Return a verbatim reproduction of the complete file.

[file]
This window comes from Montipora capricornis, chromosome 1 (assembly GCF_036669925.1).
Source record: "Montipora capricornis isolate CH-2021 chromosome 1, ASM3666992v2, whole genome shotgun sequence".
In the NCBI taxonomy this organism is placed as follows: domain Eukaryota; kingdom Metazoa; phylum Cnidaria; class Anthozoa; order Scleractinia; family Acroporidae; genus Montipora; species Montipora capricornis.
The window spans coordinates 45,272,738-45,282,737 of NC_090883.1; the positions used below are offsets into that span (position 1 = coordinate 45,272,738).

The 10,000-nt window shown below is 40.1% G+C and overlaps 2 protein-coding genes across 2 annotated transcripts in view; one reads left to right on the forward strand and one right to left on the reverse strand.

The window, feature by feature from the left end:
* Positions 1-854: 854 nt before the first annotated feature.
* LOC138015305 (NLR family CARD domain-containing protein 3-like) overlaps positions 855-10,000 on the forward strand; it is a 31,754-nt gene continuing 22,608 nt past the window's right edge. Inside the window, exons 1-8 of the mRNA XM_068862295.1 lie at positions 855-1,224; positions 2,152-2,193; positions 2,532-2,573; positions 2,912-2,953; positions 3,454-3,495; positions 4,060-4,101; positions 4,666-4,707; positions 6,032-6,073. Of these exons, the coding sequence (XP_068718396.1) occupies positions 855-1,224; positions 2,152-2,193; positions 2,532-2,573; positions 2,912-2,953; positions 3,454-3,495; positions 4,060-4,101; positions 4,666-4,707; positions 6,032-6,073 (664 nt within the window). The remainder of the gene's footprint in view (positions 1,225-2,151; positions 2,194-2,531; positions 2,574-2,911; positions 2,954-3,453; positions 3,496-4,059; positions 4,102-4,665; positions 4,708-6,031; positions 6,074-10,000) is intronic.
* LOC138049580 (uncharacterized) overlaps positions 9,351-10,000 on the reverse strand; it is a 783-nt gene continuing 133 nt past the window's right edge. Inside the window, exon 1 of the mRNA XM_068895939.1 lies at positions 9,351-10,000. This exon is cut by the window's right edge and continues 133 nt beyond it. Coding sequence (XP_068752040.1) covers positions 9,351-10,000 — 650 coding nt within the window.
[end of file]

This window comes from Montipora capricornis, chromosome 1 (assembly GCF_036669925.1).
Source record: "Montipora capricornis isolate CH-2021 chromosome 1, ASM3666992v2, whole genome shotgun sequence".
In the NCBI taxonomy this organism is placed as follows: domain Eukaryota; kingdom Metazoa; phylum Cnidaria; class Anthozoa; order Scleractinia; family Acroporidae; genus Montipora; species Montipora capricornis.
The window spans coordinates 45,272,738-45,282,737 of NC_090883.1; the positions used below are offsets into that span (position 1 = coordinate 45,272,738).

The 10,000-nt window shown below is 40.1% G+C and overlaps 2 protein-coding genes across 2 annotated transcripts in view; one reads left to right on the forward strand and one right to left on the reverse strand.

The window, feature by feature from the left end:
* Positions 1-854: 854 nt before the first annotated feature.
* LOC138015305 (NLR family CARD domain-containing protein 3-like) overlaps positions 855-10,000 on the forward strand; it is a 31,754-nt gene continuing 22,608 nt past the window's right edge. Inside the window, exons 1-8 of the mRNA XM_068862295.1 lie at positions 855-1,224; positions 2,152-2,193; positions 2,532-2,573; positions 2,912-2,953; positions 3,454-3,495; positions 4,060-4,101; positions 4,666-4,707; positions 6,032-6,073. Of these exons, the coding sequence (XP_068718396.1) occupies positions 855-1,224; positions 2,152-2,193; positions 2,532-2,573; positions 2,912-2,953; positions 3,454-3,495; positions 4,060-4,101; positions 4,666-4,707; positions 6,032-6,073 (664 nt within the window). The remainder of the gene's footprint in view (positions 1,225-2,151; positions 2,194-2,531; positions 2,574-2,911; positions 2,954-3,453; positions 3,496-4,059; positions 4,102-4,665; positions 4,708-6,031; positions 6,074-10,000) is intronic.
* LOC138049580 (uncharacterized) overlaps positions 9,351-10,000 on the reverse strand; it is a 783-nt gene continuing 133 nt past the window's right edge. Inside the window, exon 1 of the mRNA XM_068895939.1 lies at positions 9,351-10,000. This exon is cut by the window's right edge and continues 133 nt beyond it. Coding sequence (XP_068752040.1) covers positions 9,351-10,000 — 650 coding nt within the window.